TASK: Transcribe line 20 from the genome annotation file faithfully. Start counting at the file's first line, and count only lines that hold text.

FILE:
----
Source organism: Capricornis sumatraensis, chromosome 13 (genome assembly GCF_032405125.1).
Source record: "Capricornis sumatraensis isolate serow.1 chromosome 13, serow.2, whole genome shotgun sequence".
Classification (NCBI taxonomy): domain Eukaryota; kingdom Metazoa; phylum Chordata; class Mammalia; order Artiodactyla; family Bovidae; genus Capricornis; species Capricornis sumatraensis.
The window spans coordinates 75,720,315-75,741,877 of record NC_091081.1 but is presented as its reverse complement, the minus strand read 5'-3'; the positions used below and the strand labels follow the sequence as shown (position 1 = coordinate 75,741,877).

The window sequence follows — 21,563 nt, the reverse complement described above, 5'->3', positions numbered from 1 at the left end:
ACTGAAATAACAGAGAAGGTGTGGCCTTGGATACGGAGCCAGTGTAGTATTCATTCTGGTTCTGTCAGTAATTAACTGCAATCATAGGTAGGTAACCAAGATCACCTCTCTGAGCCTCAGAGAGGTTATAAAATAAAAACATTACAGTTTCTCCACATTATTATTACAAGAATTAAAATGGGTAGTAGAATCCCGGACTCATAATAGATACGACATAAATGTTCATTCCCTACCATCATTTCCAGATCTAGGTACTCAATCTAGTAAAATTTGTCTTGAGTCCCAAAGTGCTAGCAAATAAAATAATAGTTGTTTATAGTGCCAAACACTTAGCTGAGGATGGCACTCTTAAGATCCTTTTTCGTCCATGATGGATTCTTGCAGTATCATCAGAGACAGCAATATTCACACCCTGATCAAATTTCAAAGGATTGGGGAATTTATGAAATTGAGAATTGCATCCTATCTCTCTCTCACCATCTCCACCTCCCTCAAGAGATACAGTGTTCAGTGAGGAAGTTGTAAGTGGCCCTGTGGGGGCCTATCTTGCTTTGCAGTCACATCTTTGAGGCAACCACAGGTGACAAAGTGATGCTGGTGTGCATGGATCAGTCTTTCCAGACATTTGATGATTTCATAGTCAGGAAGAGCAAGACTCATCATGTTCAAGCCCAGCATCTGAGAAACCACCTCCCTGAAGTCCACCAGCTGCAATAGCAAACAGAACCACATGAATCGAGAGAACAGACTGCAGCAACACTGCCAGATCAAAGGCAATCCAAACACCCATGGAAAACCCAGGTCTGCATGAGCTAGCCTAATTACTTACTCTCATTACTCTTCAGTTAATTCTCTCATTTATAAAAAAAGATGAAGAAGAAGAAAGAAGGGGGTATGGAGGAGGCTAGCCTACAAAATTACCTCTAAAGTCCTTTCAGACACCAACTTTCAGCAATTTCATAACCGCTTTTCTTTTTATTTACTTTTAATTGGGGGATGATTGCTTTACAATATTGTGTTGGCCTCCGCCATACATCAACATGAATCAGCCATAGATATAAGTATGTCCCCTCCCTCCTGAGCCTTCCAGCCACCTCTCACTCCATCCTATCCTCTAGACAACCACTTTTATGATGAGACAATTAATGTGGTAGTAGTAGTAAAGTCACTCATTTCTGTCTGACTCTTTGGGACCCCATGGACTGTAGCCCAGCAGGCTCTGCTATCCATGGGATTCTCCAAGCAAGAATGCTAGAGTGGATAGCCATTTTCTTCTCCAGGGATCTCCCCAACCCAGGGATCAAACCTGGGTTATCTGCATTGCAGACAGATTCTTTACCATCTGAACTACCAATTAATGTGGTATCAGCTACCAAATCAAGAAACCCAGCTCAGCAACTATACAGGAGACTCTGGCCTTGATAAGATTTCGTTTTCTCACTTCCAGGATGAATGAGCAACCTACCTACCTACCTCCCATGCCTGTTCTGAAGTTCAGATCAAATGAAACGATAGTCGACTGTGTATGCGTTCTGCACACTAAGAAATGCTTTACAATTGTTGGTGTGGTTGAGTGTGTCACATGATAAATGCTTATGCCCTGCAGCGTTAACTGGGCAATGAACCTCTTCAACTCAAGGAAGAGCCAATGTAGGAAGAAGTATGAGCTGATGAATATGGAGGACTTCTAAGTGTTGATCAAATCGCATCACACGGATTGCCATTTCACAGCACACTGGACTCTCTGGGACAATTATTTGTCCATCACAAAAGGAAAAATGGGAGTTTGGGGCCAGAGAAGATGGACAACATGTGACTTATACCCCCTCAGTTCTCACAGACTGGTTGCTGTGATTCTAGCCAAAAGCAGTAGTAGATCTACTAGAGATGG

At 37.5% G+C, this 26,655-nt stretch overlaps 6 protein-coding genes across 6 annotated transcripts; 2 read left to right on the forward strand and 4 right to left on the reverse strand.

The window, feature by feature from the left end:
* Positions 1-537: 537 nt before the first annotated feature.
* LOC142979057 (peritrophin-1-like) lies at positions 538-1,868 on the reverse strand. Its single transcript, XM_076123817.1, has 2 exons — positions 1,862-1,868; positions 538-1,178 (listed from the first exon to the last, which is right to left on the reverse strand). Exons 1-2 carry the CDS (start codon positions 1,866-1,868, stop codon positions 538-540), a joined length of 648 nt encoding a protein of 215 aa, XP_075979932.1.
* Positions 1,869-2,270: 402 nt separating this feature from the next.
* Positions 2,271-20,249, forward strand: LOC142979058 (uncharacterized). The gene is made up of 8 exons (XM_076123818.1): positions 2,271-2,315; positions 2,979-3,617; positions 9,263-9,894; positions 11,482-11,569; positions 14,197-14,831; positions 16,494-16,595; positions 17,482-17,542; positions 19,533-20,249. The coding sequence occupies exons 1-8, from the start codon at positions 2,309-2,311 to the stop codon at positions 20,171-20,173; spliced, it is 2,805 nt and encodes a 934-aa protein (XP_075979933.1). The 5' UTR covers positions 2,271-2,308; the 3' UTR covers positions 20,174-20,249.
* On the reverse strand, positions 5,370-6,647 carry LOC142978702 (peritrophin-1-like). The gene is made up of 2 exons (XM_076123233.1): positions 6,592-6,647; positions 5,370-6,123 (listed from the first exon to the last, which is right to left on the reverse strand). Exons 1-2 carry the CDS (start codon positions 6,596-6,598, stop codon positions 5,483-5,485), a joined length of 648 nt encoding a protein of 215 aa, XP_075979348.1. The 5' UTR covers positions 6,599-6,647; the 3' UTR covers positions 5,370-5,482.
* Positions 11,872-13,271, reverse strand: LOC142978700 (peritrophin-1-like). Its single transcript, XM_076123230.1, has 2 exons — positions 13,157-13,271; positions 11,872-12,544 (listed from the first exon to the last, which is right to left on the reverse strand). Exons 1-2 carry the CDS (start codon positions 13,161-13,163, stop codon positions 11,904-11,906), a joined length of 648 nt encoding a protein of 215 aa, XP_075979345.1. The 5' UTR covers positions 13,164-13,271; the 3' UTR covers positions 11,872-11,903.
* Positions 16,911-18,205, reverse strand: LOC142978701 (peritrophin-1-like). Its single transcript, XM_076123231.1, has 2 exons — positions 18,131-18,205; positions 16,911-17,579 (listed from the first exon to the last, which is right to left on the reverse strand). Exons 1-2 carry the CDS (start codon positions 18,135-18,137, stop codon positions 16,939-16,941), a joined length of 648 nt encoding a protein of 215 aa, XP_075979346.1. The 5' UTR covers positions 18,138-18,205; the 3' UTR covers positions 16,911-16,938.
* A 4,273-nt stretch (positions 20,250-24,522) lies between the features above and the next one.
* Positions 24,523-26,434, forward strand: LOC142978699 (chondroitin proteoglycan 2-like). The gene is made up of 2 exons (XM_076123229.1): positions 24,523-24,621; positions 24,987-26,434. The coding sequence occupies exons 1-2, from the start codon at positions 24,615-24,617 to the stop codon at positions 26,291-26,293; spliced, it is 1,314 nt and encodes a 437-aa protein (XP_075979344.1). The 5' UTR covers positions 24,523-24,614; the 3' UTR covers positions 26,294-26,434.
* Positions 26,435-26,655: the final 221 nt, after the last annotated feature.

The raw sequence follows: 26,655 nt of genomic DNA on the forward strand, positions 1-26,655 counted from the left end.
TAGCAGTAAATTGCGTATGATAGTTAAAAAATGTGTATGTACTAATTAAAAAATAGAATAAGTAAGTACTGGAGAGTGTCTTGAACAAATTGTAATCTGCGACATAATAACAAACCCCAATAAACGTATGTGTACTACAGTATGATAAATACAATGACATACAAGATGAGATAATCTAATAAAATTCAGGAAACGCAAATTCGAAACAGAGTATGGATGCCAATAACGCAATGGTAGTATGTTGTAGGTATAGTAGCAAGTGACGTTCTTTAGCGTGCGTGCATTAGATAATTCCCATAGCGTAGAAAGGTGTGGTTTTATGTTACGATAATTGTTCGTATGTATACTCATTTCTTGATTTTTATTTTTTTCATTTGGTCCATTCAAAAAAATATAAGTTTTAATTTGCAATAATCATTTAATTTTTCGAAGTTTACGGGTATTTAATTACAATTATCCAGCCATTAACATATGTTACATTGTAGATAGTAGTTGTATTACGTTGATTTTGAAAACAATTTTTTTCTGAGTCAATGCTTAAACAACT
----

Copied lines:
TAGCAGTAAATTGCGTATGATAGTTAAAAAATGTGTATGTACTAATTAAAAAATAGAATAAGTAAGTACTGGAGAGTGTCTTGAACAAATTGTAATCTGCGACATAATAACAAACCCCAATAAACGTATGTGTACTACAGTATGATAAATACAATGACATACAAGATGAGATAATCTAATAAAATTCAGGAAACGCAAATTCGAAACAGAGTATGGATGCCAATAACGCAATGGTAGTATGTTGTAGGTATAGTAGCAAGTGACGTTCTTTAGCGTGCGTGCATTAGATAATTCCCATAGCGTAGAAAGGTGTGGTTTTATGTTACGATAATTGTTCGTATGTATACTCATTTCTTGATTTTTATTTTTTTCATTTGGTCCATTCAAAAAAATATAAGTTTTAATTTGCAATAATCATTTAATTTTTCGAAGTTTACGGGTATTTAATTACAATTATCCAGCCATTAACATATGTTACATTGTAGATAGTAGTTGTATTACGTTGATTTTGAAAACAATTTTTTTCTGAGTCAATGCTTAAACAACT